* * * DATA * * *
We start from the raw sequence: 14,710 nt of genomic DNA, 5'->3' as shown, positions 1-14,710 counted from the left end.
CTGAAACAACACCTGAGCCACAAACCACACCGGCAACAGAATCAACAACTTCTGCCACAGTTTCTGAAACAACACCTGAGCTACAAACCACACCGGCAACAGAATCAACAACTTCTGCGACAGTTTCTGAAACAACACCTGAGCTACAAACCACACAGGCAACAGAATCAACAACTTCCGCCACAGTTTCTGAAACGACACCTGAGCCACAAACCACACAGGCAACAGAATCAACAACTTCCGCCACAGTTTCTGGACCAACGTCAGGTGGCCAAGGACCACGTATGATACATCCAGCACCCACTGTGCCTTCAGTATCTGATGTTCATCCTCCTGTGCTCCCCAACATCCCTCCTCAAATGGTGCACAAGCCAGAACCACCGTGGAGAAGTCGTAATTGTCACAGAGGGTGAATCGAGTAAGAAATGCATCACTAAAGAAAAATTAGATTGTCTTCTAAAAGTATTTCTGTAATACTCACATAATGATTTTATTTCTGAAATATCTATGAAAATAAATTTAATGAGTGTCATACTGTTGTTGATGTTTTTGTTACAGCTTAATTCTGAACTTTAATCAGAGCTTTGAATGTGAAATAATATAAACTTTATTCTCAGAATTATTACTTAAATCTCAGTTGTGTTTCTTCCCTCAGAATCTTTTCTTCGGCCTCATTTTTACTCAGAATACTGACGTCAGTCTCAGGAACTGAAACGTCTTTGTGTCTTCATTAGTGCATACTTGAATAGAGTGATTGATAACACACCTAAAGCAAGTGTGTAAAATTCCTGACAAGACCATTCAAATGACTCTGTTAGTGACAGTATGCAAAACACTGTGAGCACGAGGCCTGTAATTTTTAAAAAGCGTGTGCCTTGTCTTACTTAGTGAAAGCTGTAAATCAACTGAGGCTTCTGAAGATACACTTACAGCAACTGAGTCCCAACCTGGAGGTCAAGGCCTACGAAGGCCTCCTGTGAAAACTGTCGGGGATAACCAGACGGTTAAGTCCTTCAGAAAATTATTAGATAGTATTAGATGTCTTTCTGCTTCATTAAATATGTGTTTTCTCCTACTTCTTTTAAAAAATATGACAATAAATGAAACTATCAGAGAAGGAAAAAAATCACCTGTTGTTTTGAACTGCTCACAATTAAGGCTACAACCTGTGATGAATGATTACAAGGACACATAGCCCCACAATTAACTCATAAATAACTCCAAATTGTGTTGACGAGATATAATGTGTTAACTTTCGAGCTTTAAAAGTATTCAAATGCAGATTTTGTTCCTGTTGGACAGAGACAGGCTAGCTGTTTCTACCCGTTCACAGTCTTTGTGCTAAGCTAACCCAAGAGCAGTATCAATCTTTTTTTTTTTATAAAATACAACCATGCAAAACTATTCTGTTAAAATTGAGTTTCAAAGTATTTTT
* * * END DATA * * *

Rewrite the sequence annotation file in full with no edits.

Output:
We start from the raw sequence: 14,710 nt of genomic DNA, 5'->3' as shown, positions 1-14,710 counted from the left end.
CTGAAACAACACCTGAGCCACAAACCACACCGGCAACAGAATCAACAACTTCTGCCACAGTTTCTGAAACAACACCTGAGCTACAAACCACACCGGCAACAGAATCAACAACTTCTGCGACAGTTTCTGAAACAACACCTGAGCTACAAACCACACAGGCAACAGAATCAACAACTTCCGCCACAGTTTCTGAAACGACACCTGAGCCACAAACCACACAGGCAACAGAATCAACAACTTCCGCCACAGTTTCTGGACCAACGTCAGGTGGCCAAGGACCACGTATGATACATCCAGCACCCACTGTGCCTTCAGTATCTGATGTTCATCCTCCTGTGCTCCCCAACATCCCTCCTCAAATGGTGCACAAGCCAGAACCACCGTGGAGAAGTCGTAATTGTCACAGAGGGTGAATCGAGTAAGAAATGCATCACTAAAGAAAAATTAGATTGTCTTCTAAAAGTATTTCTGTAATACTCACATAATGATTTTATTTCTGAAATATCTATGAAAATAAATTTAATGAGTGTCATACTGTTGTTGATGTTTTTGTTACAGCTTAATTCTGAACTTTAATCAGAGCTTTGAATGTGAAATAATATAAACTTTATTCTCAGAATTATTACTTAAATCTCAGTTGTGTTTCTTCCCTCAGAATCTTTTCTTCGGCCTCATTTTTACTCAGAATACTGACGTCAGTCTCAGGAACTGAAACGTCTTTGTGTCTTCATTAGTGCATACTTGAATAGAGTGATTGATAACACACCTAAAGCAAGTGTGTAAAATTCCTGACAAGACCATTCAAATGACTCTGTTAGTGACAGTATGCAAAACACTGTGAGCACGAGGCCTGTAATTTTTAAAAAGCGTGTGCCTTGTCTTACTTAGTGAAAGCTGTAAATCAACTGAGGCTTCTGAAGATACACTTACAGCAACTGAGTCCCAACCTGGAGGTCAAGGCCTACGAAGGCCTCCTGTGAAAACTGTCGGGGATAACCAGACGGTTAAGTCCTTCAGAAAATTATTAGATAGTATTAGATGTCTTTCTGCTTCATTAAATATGTGTTTTCTCCTACTTCTTTTAAAAAATATGACAATAAATGAAACTATCAGAGAAGGAAAAAAATCACCTGTTGTTTTGAACTGCTCACAATTAAGGCTACAACCTGTGATGAATGATTACAAGGACACATAGCCCCACAATTAACTCATAAATAACTCCAAATTGTGTTGACGAGATATAATGTGTTAACTTTCGAGCTTTAAAAGTATTCAAATGCAGATTTTGTTCCTGTTGGACAGAGACAGGCTAGCTGTTTCTACCCGTTCACAGTCTTTGTGCTAAGCTAACCCAAGAGCAGTATCAATCTTTTTTTTTTTATAAAATACAACCATGCAAAACTATTCTGTTAAAATTGAGTTTCAAAGTATTTTT